No doubt proving there to be a strong link between smoking and ‘success’ – or what society deems as ‘success.’ But, this is by no means a conclusive statement and certainly isn’t applicable to every case and individual. As a further respondent notes: “Smoking should bear no consequence on competence.”

What Can Be Done to Level the Playing Field?

Per an article in The Telegraph, a new Government plan claims vaping should be allowed in offices and enclosed public spaces, to ‘maximise’ access to safer alternatives to smoking.

Announcing a vision to create a ‘smoke-free generation’, ministers set new targets to cut smoking rates by one quarter in adults – and to stamp out the habit completely in younger generations.

It reminds employers that e-cigarette use is not covered by smoke-free legislation, so should not be included in policies which ban smoking.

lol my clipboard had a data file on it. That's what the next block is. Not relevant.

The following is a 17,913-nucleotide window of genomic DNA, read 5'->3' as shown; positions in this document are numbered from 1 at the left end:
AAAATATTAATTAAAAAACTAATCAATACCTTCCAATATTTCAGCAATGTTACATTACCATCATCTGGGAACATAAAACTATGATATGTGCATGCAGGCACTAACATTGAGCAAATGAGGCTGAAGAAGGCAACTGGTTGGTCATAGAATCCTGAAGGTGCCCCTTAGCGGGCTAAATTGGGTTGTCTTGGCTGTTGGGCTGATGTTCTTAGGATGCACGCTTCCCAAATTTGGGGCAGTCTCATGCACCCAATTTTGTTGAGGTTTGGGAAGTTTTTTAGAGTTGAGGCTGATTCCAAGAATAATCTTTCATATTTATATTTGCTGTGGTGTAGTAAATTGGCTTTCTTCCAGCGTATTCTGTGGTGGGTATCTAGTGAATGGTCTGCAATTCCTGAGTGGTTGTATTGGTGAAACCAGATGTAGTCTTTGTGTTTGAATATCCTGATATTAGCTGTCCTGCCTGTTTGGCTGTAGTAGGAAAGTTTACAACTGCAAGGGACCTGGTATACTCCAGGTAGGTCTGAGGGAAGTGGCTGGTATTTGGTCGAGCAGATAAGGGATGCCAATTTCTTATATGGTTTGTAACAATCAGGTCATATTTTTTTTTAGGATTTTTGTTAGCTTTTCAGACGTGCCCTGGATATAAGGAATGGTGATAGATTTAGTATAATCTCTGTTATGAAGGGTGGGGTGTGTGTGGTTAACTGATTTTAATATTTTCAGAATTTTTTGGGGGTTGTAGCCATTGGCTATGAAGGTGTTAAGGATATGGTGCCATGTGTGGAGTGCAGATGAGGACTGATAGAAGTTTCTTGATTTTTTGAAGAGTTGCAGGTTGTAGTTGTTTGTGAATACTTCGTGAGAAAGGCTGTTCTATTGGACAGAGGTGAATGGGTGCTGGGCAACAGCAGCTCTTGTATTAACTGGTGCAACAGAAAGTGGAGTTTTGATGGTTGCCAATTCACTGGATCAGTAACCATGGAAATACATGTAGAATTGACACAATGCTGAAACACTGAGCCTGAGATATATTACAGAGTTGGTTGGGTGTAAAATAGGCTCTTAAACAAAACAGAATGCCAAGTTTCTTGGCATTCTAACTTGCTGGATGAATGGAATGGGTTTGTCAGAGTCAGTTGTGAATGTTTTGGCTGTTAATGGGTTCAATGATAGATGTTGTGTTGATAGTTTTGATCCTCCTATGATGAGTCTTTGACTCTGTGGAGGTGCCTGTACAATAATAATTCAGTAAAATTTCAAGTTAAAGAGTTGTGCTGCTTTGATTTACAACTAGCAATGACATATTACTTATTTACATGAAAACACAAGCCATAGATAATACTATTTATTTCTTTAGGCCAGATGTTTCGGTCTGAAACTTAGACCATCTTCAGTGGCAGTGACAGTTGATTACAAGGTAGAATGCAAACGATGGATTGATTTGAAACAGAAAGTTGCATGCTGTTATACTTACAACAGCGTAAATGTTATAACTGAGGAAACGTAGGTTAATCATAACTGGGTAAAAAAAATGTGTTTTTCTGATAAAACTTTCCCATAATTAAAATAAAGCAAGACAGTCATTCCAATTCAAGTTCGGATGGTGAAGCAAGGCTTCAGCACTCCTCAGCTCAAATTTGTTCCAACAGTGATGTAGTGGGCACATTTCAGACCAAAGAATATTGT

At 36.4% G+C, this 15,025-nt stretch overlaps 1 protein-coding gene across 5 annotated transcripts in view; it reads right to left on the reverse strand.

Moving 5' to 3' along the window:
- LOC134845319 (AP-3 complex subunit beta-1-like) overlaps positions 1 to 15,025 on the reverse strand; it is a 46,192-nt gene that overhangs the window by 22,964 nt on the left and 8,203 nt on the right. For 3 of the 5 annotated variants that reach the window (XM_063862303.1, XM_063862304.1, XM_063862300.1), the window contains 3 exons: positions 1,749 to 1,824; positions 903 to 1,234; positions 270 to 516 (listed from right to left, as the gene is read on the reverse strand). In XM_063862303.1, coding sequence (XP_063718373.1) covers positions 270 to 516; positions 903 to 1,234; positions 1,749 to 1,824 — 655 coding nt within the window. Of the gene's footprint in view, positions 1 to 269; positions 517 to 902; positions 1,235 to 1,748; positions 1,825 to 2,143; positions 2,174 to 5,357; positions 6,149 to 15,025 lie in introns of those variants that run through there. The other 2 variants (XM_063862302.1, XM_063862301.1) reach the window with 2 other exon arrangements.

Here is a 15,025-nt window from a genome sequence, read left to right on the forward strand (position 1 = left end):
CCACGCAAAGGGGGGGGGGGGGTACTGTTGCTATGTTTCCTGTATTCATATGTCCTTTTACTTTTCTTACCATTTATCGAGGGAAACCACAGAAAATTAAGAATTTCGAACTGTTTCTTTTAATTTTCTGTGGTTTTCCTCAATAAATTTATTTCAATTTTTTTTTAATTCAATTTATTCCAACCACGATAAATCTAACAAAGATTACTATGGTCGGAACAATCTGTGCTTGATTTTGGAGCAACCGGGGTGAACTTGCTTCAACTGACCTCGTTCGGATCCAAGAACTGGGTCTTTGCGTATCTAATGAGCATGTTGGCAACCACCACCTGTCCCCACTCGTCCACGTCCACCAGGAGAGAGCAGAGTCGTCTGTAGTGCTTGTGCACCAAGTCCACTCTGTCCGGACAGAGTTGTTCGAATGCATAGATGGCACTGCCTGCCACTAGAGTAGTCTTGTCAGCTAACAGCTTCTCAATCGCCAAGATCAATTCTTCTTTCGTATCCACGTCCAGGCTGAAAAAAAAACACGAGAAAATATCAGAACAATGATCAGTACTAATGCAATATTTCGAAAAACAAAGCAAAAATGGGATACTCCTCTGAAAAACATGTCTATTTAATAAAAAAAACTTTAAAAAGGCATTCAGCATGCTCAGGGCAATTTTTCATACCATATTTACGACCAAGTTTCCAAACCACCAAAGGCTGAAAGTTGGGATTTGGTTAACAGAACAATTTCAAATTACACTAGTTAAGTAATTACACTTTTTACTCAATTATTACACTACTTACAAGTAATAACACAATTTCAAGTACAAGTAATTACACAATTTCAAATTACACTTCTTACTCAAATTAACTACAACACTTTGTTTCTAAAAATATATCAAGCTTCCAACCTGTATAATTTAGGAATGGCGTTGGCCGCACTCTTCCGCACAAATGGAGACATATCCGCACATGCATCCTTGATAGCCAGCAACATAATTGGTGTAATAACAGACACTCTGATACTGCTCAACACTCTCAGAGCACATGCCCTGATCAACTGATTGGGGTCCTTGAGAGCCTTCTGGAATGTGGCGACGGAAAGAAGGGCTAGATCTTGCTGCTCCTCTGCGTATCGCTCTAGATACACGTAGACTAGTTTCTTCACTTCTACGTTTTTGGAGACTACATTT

Charles Bloom, MD of Vapourlites exclusively comments:

“The evidence is increasingly clear that e-cigarettes are significantly less harmful to health than smoking tobacco. By allowing workers across the country to vape, safely and with awareness, it may help to alleviate smoking rates – with particular regard to those in routine or manual roles who are clearly struggling with addiction.

Individuals should not be penalised for their desire to beat an obstructive habit, which could take effect on both their health and personal achievements. To level the playing field, and to strengthen our support collectively for smoke-free alternatives, is to give every individual in the UK a better chance of success.”